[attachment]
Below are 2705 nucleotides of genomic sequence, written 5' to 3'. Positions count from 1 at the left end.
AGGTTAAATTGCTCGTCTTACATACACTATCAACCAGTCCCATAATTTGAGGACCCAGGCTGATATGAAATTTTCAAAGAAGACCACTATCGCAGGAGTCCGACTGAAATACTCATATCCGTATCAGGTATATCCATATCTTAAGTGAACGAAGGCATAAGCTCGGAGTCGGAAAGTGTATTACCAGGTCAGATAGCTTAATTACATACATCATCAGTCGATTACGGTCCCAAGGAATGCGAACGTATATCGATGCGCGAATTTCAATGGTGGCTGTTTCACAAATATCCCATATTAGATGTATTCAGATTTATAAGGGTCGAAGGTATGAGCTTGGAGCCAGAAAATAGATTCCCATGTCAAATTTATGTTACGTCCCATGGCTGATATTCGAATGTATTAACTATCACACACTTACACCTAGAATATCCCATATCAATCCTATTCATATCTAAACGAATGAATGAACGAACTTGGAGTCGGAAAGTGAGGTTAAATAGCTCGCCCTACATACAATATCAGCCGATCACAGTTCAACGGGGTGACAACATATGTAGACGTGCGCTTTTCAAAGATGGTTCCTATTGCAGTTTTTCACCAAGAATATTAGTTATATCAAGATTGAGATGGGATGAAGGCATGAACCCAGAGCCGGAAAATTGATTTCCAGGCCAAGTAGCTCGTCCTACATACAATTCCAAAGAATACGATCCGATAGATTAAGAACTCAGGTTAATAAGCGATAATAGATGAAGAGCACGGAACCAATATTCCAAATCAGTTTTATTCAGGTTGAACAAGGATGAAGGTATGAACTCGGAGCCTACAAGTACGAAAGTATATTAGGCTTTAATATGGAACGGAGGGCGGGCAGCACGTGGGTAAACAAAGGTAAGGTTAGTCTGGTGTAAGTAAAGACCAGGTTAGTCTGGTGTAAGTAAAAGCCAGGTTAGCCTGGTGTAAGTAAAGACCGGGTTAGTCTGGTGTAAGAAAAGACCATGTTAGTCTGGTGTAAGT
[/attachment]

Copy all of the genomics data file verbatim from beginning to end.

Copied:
Below are 2705 nucleotides of genomic sequence, written 5' to 3'. Positions count from 1 at the left end.
AGGTTAAATTGCTCGTCTTACATACACTATCAACCAGTCCCATAATTTGAGGACCCAGGCTGATATGAAATTTTCAAAGAAGACCACTATCGCAGGAGTCCGACTGAAATACTCATATCCGTATCAGGTATATCCATATCTTAAGTGAACGAAGGCATAAGCTCGGAGTCGGAAAGTGTATTACCAGGTCAGATAGCTTAATTACATACATCATCAGTCGATTACGGTCCCAAGGAATGCGAACGTATATCGATGCGCGAATTTCAATGGTGGCTGTTTCACAAATATCCCATATTAGATGTATTCAGATTTATAAGGGTCGAAGGTATGAGCTTGGAGCCAGAAAATAGATTCCCATGTCAAATTTATGTTACGTCCCATGGCTGATATTCGAATGTATTAACTATCACACACTTACACCTAGAATATCCCATATCAATCCTATTCATATCTAAACGAATGAATGAACGAACTTGGAGTCGGAAAGTGAGGTTAAATAGCTCGCCCTACATACAATATCAGCCGATCACAGTTCAACGGGGTGACAACATATGTAGACGTGCGCTTTTCAAAGATGGTTCCTATTGCAGTTTTTCACCAAGAATATTAGTTATATCAAGATTGAGATGGGATGAAGGCATGAACCCAGAGCCGGAAAATTGATTTCCAGGCCAAGTAGCTCGTCCTACATACAATTCCAAAGAATACGATCCGATAGATTAAGAACTCAGGTTAATAAGCGATAATAGATGAAGAGCACGGAACCAATATTCCAAATCAGTTTTATTCAGGTTGAACAAGGATGAAGGTATGAACTCGGAGCCTACAAGTACGAAAGTATATTAGGCTTTAATATGGAACGGAGGGCGGGCAGCACGTGGGTAAACAAAGGTAAGGTTAGTCTGGTGTAAGTAAAGACCAGGTTAGTCTGGTGTAAGTAAAAGCCAGGTTAGCCTGGTGTAAGTAAAGACCGGGTTAGTCTGGTGTAAGAAAAGACCATGTTAGTCTGGTGTAAGT